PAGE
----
Learning of the success of microcredit programs in many parts of the developing world, Trust in Education wanted to provide this service to villages in Afghanistan. The most successful programs in other countries usually involve lending small amounts to women who are part of lending circles. The women provide no collateral, but as a group they pledge to pay it back. Their ability to borrow additional funds is dependent upon all the individual loans being paid back.The women are able to expand their businesses and improve their families’ lives with even very small loans. Peer pressure in these women’s groups create very high repayment rates (over 90%). The success rate for loans to men is so low that many programs don’t loan to men.
In Afghanistan, however, Trust in Education has little access to women in villages. Rather than assume the men wouldn’t repay their loans, Trust in Education initiated a small pilot program in a few villages.
In March of 2005, on our first visit to Afghanistan, we discussed the proposal with maliks (village leaders) in Lalander. They agreed to select 55 men who would each receive $200 to plant crops or buy livestock. The loans were evidenced by promissory notes, signed by each borrower, a malik, and three guarantors.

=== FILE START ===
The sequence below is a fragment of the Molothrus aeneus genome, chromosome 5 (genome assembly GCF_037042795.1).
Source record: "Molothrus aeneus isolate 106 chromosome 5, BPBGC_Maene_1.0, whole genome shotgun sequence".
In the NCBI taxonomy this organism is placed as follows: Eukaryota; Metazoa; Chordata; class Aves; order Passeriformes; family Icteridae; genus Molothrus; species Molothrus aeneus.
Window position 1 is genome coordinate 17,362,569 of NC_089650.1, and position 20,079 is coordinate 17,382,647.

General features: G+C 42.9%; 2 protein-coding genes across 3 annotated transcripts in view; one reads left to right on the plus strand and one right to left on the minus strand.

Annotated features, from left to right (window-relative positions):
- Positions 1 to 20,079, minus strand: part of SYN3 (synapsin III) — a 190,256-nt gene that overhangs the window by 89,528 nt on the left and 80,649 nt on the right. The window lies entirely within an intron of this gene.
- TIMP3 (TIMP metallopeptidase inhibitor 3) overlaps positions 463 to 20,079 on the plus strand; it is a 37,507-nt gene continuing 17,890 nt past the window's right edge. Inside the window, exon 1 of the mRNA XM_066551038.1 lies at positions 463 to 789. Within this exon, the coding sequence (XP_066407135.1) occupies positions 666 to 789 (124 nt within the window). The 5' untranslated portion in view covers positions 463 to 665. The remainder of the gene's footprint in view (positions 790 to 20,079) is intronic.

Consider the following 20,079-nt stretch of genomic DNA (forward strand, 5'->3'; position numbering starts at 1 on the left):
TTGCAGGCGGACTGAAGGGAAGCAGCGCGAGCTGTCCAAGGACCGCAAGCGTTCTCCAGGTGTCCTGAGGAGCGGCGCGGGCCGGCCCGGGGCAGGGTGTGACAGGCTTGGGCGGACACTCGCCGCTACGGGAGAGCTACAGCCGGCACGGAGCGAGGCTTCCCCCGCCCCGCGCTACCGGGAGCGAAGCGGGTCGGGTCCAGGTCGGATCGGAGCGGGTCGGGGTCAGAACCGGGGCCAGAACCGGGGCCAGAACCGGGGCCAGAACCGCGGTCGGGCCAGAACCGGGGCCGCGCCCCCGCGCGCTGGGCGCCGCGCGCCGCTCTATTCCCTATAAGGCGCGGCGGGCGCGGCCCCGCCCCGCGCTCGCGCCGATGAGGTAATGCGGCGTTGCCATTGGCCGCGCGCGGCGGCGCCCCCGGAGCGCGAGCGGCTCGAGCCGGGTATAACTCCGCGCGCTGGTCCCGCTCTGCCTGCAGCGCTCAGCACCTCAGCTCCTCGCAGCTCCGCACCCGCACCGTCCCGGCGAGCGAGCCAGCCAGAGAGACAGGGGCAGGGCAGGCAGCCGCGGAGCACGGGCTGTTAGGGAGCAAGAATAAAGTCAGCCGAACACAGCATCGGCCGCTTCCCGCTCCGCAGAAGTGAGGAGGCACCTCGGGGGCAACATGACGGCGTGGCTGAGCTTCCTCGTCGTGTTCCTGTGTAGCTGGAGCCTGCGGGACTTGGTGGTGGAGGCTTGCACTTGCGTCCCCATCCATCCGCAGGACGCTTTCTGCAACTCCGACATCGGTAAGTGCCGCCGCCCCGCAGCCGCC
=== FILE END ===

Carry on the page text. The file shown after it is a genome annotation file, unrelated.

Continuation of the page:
Unfortunately, a year later only seven men had repaid their loans. The seven were able to borrow twice as much the second year, as they had proven themselves credit worthy. We expanded the program to another village, and were able to make loans to 30 widows. Almost half the women repaid their loans. We suspect that many of the women who did not repay their loans were prevented from so doing by a male family member.
In 2007, we tried another approach. Sixty farmers selected by their leaders were each given five sheep. They promised to repay us the cost of the sheep within one year. All we have received are excuses. Not one sheep loan was repaid.
TIE’s microcredit loans have been interest free. Why? Interest free loans remove the objection some followers of Islam have to interest. In addition, it’s very difficult to judge how much interest is appropriate when making loans to people struggling to survive. What wouldn’t be perceived as “loan sharking” in the fifth poorest country in the world
We know that providing interest-free microcredit is a lousy business model. Without interest, the loan program’s operating costs must be subsidized by donations. But we didn’t even get to the next phase–assessing a financing fee–because the men weren’t even paying back the interest-free loans. Trust In Education’s pilot program didn’t work. Truth is, however, we would have wanted these families to have these small sums of money anyway. They just botched their opportunity to establish credit and impeded our ability to raise funds for the loan program. That’s what is disappointing.
We have not given up on microcredit financing. We have just given up on making loans to men. Our current strategy is to partner with other organizations that have successful microcredit programs. They will screen the borrowers, make and monitor the loans and we will learn from them. We will keep you updated as this story progresses…